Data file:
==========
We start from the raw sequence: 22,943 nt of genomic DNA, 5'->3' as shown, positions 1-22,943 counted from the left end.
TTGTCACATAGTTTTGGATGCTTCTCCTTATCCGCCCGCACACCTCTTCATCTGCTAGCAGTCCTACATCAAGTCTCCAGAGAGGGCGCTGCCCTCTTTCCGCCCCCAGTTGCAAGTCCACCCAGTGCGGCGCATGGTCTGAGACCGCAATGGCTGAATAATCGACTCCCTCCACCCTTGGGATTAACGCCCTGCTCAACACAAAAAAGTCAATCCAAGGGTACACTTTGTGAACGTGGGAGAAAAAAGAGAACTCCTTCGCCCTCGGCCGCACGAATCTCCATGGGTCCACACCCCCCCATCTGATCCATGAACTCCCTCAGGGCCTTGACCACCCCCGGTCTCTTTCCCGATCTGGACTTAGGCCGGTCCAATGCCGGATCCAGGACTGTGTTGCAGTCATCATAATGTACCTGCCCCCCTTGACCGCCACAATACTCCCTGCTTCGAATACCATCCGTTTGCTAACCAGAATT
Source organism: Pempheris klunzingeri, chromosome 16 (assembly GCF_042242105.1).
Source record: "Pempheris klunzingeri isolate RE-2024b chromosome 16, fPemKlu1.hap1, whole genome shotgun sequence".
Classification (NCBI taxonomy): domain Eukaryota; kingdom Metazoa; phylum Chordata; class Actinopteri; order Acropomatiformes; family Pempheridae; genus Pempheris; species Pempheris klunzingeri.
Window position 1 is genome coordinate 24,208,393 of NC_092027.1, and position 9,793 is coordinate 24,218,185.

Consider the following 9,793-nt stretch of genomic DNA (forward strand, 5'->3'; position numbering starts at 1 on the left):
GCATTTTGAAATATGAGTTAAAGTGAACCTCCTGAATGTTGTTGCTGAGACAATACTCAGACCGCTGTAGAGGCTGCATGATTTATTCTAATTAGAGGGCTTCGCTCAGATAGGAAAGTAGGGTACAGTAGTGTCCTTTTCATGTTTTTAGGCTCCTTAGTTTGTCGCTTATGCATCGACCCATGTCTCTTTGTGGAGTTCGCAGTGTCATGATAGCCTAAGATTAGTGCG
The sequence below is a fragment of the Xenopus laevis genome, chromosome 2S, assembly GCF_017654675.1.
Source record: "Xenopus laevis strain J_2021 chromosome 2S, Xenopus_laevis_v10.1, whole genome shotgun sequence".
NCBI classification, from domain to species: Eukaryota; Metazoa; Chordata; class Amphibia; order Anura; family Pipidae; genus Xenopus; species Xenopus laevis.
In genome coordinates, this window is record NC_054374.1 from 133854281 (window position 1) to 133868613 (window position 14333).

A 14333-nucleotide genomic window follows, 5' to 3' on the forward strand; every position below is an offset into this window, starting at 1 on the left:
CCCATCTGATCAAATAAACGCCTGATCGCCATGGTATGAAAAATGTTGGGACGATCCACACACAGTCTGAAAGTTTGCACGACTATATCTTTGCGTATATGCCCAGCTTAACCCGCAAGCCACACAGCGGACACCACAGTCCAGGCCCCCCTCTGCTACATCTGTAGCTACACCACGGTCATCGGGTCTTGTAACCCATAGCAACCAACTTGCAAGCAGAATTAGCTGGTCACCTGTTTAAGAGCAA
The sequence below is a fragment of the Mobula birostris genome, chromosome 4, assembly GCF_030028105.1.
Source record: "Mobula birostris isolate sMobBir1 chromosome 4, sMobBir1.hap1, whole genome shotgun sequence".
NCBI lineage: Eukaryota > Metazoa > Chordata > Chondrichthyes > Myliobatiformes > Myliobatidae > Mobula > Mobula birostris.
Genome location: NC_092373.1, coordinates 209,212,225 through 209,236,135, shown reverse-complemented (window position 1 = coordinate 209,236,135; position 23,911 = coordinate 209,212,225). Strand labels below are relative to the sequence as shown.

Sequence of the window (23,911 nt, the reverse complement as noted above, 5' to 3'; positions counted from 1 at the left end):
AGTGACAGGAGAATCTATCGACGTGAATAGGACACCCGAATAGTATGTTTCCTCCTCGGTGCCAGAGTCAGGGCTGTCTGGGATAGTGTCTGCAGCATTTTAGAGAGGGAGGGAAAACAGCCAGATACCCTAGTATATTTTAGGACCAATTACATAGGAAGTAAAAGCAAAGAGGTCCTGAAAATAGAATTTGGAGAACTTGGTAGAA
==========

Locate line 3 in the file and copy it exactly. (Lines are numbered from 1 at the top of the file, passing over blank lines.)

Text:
Source organism: Pempheris klunzingeri, chromosome 16 (assembly GCF_042242105.1).